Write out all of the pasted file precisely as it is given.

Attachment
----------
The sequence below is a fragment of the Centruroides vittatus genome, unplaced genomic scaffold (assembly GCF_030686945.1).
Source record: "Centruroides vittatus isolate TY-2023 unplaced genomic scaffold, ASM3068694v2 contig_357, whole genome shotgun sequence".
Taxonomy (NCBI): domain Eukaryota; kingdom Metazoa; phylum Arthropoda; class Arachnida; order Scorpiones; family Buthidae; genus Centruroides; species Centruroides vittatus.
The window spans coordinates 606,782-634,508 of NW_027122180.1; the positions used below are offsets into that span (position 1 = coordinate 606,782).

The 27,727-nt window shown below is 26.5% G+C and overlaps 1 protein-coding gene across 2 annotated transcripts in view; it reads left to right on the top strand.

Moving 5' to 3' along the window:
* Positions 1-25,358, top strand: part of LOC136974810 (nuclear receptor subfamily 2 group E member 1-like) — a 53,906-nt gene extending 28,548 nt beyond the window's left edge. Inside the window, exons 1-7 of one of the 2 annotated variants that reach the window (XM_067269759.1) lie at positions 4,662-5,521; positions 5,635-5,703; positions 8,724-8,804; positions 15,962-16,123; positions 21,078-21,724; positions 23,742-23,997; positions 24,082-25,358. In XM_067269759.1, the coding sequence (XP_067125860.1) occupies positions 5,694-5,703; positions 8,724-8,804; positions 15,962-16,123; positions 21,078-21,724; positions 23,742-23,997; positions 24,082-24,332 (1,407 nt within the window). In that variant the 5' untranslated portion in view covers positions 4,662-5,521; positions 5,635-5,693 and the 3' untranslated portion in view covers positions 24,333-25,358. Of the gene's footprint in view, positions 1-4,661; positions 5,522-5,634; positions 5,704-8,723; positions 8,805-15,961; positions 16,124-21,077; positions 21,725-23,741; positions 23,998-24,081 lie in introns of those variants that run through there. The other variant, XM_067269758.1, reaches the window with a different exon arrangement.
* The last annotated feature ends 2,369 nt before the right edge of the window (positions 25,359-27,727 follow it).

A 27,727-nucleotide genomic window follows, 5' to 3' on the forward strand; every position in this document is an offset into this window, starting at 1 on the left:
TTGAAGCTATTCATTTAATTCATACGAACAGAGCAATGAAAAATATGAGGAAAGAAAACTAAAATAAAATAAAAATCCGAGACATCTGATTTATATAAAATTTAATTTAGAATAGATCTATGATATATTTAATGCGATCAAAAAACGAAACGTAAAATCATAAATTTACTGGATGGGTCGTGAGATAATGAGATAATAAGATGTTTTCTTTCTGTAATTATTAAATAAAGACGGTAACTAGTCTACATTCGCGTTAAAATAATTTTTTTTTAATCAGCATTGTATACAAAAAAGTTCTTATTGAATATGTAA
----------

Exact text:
The sequence below is a fragment of the Centruroides vittatus genome, unplaced genomic scaffold (assembly GCF_030686945.1).
Source record: "Centruroides vittatus isolate TY-2023 unplaced genomic scaffold, ASM3068694v2 contig_357, whole genome shotgun sequence".
Taxonomy (NCBI): domain Eukaryota; kingdom Metazoa; phylum Arthropoda; class Arachnida; order Scorpiones; family Buthidae; genus Centruroides; species Centruroides vittatus.
The window spans coordinates 606,782-634,508 of NW_027122180.1; the positions used below are offsets into that span (position 1 = coordinate 606,782).

The 27,727-nt window shown below is 26.5% G+C and overlaps 1 protein-coding gene across 2 annotated transcripts in view; it reads left to right on the top strand.

Moving 5' to 3' along the window:
* Positions 1-25,358, top strand: part of LOC136974810 (nuclear receptor subfamily 2 group E member 1-like) — a 53,906-nt gene extending 28,548 nt beyond the window's left edge. Inside the window, exons 1-7 of one of the 2 annotated variants that reach the window (XM_067269759.1) lie at positions 4,662-5,521; positions 5,635-5,703; positions 8,724-8,804; positions 15,962-16,123; positions 21,078-21,724; positions 23,742-23,997; positions 24,082-25,358. In XM_067269759.1, the coding sequence (XP_067125860.1) occupies positions 5,694-5,703; positions 8,724-8,804; positions 15,962-16,123; positions 21,078-21,724; positions 23,742-23,997; positions 24,082-24,332 (1,407 nt within the window). In that variant the 5' untranslated portion in view covers positions 4,662-5,521; positions 5,635-5,693 and the 3' untranslated portion in view covers positions 24,333-25,358. Of the gene's footprint in view, positions 1-4,661; positions 5,522-5,634; positions 5,704-8,723; positions 8,805-15,961; positions 16,124-21,077; positions 21,725-23,741; positions 23,998-24,081 lie in introns of those variants that run through there. The other variant, XM_067269758.1, reaches the window with a different exon arrangement.
* The last annotated feature ends 2,369 nt before the right edge of the window (positions 25,359-27,727 follow it).

A 27,727-nucleotide genomic window follows, 5' to 3' on the forward strand; every position in this document is an offset into this window, starting at 1 on the left:
TTGAAGCTATTCATTTAATTCATACGAACAGAGCAATGAAAAATATGAGGAAAGAAAACTAAAATAAAATAAAAATCCGAGACATCTGATTTATATAAAATTTAATTTAGAATAGATCTATGATATATTTAATGCGATCAAAAAACGAAACGTAAAATCATAAATTTACTGGATGGGTCGTGAGATAATGAGATAATAAGATGTTTTCTTTCTGTAATTATTAAATAAAGACGGTAACTAGTCTACATTCGCGTTAAAATAATTTTTTTTTAATCAGCATTGTATACAAAAAAGTTCTTATTGAATATGTAA